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5 Foods to Add to Your Diet if You Have PCOS

For many women with PCOS (Polycystic Ovarian Syndrome), making changes to their diet can lead to major improvements in symptoms like irregular periods, infertility, excessive hair growth and hair loss.


One of the questions I get asked very frequently by my PCOS clients is: "what foods should I remove from my diet"? However, with PCOS I tend to focus more on what foods you can add to your diet. Adding PCOS friendly foods to your diet can help stabilize your blood sugars (which helps balance your hormones), reduce cravings, reduce inflammation and fill in any gaps there may be in your nutrition.


Steel Cut Oats


Steel cut oats are a low glycemic index carbohydrate. This means that they raise your blood sugar at a slower rate compared to other carbohydrate containing foods such as processed cereals and grains. Steel cut oats are rich in soluble fibre, which is a type of fibre that turns to a gel during digestion and leads to a slower and more sustained rise in blood sugar.


In 1/4 cup of uncooked steel cut oats, you get 4 grams of fibre, 27 grams of carbohydrate, and 5 grams of protein. Steel cut oats may also be a good source of iron if they are fortified. Having steel cut oats in the morning can help you feel satisfied and full for longer. It can also help prevent drops in blood sugar that lead to those intense afternoon sugar cravings women with PCOS often experience.


Nuts and Seeds


Nuts and seeds are packed with nutrition and are a source of healthy fats, fibre and protein. When a meal includes protein, healthy fats and fibre, you are more likely to feel full for longer and your blood sugars will be more stable. This is because your digestion is slowed down and sugars are absorbed into the bloodstream at a slower rate.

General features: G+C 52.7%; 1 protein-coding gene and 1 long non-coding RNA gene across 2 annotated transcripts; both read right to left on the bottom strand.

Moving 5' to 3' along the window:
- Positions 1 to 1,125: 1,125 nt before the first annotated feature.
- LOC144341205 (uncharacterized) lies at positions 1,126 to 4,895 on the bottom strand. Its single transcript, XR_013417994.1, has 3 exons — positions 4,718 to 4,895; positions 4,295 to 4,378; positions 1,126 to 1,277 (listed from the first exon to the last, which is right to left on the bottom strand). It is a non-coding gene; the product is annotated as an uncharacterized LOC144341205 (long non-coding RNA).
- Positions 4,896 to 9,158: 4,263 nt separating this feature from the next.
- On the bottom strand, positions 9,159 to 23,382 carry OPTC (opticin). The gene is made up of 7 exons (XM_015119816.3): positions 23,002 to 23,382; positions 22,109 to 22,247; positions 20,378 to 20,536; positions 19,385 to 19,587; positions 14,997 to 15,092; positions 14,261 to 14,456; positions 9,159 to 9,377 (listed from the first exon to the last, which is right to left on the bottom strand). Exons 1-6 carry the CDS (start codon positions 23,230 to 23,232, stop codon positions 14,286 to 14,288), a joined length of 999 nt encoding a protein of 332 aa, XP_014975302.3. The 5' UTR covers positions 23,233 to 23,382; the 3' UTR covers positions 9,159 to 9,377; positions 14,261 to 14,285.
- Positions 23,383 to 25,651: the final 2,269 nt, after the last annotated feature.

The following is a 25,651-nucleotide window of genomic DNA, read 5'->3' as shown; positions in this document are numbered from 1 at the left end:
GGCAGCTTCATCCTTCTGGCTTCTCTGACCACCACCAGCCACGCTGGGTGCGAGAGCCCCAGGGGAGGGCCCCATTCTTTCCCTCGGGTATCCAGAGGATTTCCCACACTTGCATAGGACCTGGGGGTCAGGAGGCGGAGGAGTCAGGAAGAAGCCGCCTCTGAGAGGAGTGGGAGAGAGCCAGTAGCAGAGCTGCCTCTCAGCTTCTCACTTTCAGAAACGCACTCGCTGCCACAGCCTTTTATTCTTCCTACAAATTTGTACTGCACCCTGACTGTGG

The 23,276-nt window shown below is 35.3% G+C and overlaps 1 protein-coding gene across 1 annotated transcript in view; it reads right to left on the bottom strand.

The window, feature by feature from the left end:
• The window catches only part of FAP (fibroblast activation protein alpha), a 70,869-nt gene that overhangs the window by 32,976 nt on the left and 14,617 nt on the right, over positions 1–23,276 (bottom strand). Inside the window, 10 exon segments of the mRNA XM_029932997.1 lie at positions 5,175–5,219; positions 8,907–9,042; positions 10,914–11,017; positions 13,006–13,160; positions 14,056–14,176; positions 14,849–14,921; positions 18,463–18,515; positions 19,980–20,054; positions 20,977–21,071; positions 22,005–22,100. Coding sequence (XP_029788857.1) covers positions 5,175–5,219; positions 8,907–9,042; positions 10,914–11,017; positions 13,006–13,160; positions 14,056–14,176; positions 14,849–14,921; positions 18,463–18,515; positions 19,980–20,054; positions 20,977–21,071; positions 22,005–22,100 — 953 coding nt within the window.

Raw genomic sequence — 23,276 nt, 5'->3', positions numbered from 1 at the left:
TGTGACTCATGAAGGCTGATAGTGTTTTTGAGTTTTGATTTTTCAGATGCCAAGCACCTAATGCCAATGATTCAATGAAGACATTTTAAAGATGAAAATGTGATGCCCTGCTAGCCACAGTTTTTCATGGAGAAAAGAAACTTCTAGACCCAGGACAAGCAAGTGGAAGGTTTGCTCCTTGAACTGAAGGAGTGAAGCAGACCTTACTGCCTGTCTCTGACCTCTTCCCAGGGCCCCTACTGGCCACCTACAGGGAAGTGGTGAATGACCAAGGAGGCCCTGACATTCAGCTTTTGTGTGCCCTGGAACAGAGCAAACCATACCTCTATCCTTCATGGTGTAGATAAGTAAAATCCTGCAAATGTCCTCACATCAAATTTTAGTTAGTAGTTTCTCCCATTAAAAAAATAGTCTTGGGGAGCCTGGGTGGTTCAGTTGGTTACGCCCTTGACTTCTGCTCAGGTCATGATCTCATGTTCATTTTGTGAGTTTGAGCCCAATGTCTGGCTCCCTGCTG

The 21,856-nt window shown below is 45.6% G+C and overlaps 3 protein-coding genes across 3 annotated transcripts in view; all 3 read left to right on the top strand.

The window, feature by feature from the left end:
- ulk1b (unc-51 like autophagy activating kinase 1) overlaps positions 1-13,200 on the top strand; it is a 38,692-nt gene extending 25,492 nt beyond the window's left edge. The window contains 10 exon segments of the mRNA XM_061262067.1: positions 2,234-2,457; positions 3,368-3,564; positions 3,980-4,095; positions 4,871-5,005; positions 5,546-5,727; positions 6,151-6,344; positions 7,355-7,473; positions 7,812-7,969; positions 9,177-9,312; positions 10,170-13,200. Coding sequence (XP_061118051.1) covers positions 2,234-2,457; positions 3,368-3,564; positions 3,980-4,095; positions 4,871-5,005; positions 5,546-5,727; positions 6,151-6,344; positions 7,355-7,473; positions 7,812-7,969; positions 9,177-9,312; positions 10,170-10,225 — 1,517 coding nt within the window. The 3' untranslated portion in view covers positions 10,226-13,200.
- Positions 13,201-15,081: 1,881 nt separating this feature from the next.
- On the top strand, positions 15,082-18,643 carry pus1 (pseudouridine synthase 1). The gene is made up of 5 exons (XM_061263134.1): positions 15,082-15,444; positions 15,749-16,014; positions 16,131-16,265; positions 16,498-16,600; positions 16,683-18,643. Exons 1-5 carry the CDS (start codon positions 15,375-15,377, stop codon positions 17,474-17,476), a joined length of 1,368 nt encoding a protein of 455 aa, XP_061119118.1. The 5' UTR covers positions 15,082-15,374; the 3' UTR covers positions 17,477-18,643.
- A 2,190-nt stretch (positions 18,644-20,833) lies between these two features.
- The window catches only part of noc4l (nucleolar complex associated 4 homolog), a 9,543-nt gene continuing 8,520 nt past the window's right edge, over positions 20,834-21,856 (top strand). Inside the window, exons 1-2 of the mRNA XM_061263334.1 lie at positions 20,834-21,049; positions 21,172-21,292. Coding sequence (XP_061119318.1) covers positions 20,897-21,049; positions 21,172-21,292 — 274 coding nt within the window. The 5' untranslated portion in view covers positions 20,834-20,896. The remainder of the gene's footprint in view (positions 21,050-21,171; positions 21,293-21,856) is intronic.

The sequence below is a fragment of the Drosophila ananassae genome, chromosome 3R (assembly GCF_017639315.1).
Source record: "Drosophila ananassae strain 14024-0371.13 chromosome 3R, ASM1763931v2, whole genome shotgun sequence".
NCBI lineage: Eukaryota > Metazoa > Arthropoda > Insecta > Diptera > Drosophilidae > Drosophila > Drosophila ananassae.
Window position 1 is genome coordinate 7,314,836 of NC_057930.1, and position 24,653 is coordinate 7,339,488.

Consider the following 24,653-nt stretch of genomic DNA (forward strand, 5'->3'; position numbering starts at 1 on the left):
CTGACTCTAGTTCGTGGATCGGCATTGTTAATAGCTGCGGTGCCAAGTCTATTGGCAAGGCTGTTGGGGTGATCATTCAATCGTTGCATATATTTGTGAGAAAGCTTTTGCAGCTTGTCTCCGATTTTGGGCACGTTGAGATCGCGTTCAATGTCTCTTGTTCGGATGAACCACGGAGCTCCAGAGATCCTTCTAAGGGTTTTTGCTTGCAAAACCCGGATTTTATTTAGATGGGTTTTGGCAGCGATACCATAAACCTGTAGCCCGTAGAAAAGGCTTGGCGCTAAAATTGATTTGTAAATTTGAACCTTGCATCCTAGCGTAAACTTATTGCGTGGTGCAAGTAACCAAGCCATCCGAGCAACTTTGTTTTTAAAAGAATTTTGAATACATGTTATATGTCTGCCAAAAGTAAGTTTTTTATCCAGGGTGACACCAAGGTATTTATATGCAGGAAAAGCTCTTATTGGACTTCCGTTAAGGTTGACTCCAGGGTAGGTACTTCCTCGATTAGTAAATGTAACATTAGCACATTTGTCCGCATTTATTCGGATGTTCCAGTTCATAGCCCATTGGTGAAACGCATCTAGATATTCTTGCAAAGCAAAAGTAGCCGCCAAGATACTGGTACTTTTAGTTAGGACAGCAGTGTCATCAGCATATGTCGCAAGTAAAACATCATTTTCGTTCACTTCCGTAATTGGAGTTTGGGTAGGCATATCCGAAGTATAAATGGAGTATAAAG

Nuts and seeds are also an excellent source of magnesium. Many women with PCOS don’t get enough magnesium. Magnesium can help reduce inflammation, insulin resistance and blood pressure. Aim for a handful of your favourite nuts and seeds or their butters each day. Have them as a snack, or add them to your oatmeal or salads!


Fatty Fish


Fish and seafood are great lean sources of protein. Fatty fish like salmon, trout, sardines and mackerel have the added benefit of being rich in omega-3 fats. Omega-3 can help reduce inflammation, lower triglycerides and may help improve fertility. Aim for 2-3 servings of fatty fish per week. One serving is about 75 grams or 2.5 ounces. You can opt for fresh, frozen or canned varieties.


Berries


Berries like strawberries, blueberries, raspberries, and blackberries are great options for women who have PCOS. Berries have a low glycemic index and are low in carbohydrate. This means you can have a larger portion size compared to some other fruit. That's not to say you can't have other fruit-you absolutely can and should! Berries may just be a better option if other parts of your meal are a bit higher in carbohydrate or if you want to have a larger portion size. Berries are also rich in vitamins, fibre, and antioxidant and have anti-inflammatory properties.


Edamame Beans


Edamame beans are whole, immature soybeans. They are a great source of protein and fibre. One cup of shelled edamame beans provides 17 grams of protein and 8 grams of fibre. Edamame is plant-based protein that can make meals more filling and nutritious without adding too much carbohydrate to your meal. Recall that meals that are rich in protein and fibre make your meals more satisfying and can help balance blood sugars. One added benefit of edamame is that soy protein can help lower cholesterol. This is important because women with PCOS are at higher risk of having high cholesterol.


Bottom Line

Focusing on what delicious foods you can add to your diet is a better approach to managing PCOS than to focus on foods you need to eliminate. Focusing only on foods you need to remove can lead to a scarcity mindset, which can make you feel deprived and ultimately backfire. If you are unsure of what changes you need to make to improve your symptoms, reach out to a dietitian who can support you in eating well for PCOS. To book an appointment with me visit my booking page.


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